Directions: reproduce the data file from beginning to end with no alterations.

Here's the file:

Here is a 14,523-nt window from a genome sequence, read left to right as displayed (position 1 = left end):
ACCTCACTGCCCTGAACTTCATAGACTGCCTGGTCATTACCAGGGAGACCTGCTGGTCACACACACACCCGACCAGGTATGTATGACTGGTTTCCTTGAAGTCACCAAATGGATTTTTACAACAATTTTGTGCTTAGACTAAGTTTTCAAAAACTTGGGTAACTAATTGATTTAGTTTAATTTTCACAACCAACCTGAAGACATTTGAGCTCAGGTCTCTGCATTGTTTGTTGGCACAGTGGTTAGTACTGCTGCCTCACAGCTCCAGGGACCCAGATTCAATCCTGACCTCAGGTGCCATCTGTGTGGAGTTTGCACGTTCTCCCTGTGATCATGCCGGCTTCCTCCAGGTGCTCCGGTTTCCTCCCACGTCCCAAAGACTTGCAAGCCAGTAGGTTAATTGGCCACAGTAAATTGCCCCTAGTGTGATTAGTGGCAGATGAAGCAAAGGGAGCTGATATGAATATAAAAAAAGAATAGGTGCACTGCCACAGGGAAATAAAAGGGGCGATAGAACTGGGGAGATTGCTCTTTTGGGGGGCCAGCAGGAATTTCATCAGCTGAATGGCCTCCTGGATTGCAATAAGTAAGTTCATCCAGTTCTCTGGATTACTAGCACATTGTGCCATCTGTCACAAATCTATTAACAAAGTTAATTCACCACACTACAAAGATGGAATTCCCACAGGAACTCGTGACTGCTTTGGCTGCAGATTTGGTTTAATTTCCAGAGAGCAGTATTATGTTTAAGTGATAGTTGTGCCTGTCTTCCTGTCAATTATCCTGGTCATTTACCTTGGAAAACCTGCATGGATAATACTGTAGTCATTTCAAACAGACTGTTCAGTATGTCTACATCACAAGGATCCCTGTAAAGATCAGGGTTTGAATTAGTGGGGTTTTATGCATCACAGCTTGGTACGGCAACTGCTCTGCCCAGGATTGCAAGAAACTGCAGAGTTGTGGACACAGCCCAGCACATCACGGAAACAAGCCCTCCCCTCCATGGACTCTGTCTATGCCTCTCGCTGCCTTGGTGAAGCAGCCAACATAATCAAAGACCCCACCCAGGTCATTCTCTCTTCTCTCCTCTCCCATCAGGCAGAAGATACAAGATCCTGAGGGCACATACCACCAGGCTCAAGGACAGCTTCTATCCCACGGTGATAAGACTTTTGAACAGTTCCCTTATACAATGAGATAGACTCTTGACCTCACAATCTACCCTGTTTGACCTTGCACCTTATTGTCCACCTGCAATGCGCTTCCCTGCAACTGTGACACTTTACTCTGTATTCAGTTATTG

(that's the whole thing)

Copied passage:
Here is a 14,523-nt window from a genome sequence, read left to right as displayed (position 1 = left end):
ACCTCACTGCCCTGAACTTCATAGACTGCCTGGTCATTACCAGGGAGACCTGCTGGTCACACACACACCCGACCAGGTATGTATGACTGGTTTCCTTGAAGTCACCAAATGGATTTTTACAACAATTTTGTGCTTAGACTAAGTTTTCAAAAACTTGGGTAACTAATTGATTTAGTTTAATTTTCACAACCAACCTGAAGACATTTGAGCTCAGGTCTCTGCATTGTTTGTTGGCACAGTGGTTAGTACTGCTGCCTCACAGCTCCAGGGACCCAGATTCAATCCTGACCTCAGGTGCCATCTGTGTGGAGTTTGCACGTTCTCCCTGTGATCATGCCGGCTTCCTCCAGGTGCTCCGGTTTCCTCCCACGTCCCAAAGACTTGCAAGCCAGTAGGTTAATTGGCCACAGTAAATTGCCCCTAGTGTGATTAGTGGCAGATGAAGCAAAGGGAGCTGATATGAATATAAAAAAAGAATAGGTGCACTGCCACAGGGAAATAAAAGGGGCGATAGAACTGGGGAGATTGCTCTTTTGGGGGGCCAGCAGGAATTTCATCAGCTGAATGGCCTCCTGGATTGCAATAAGTAAGTTCATCCAGTTCTCTGGATTACTAGCACATTGTGCCATCTGTCACAAATCTATTAACAAAGTTAATTCACCACACTACAAAGATGGAATTCCCACAGGAACTCGTGACTGCTTTGGCTGCAGATTTGGTTTAATTTCCAGAGAGCAGTATTATGTTTAAGTGATAGTTGTGCCTGTCTTCCTGTCAATTATCCTGGTCATTTACCTTGGAAAACCTGCATGGATAATACTGTAGTCATTTCAAACAGACTGTTCAGTATGTCTACATCACAAGGATCCCTGTAAAGATCAGGGTTTGAATTAGTGGGGTTTTATGCATCACAGCTTGGTACGGCAACTGCTCTGCCCAGGATTGCAAGAAACTGCAGAGTTGTGGACACAGCCCAGCACATCACGGAAACAAGCCCTCCCCTCCATGGACTCTGTCTATGCCTCTCGCTGCCTTGGTGAAGCAGCCAACATAATCAAAGACCCCACCCAGGTCATTCTCTCTTCTCTCCTCTCCCATCAGGCAGAAGATACAAGATCCTGAGGGCACATACCACCAGGCTCAAGGACAGCTTCTATCCCACGGTGATAAGACTTTTGAACAGTTCCCTTATACAATGAGATAGACTCTTGACCTCACAATCTACCCTGTTTGACCTTGCACCTTATTGTCCACCTGCAATGCGCTTCCCTGCAACTGTGACACTTTACTCTGTATTCAGTTATTG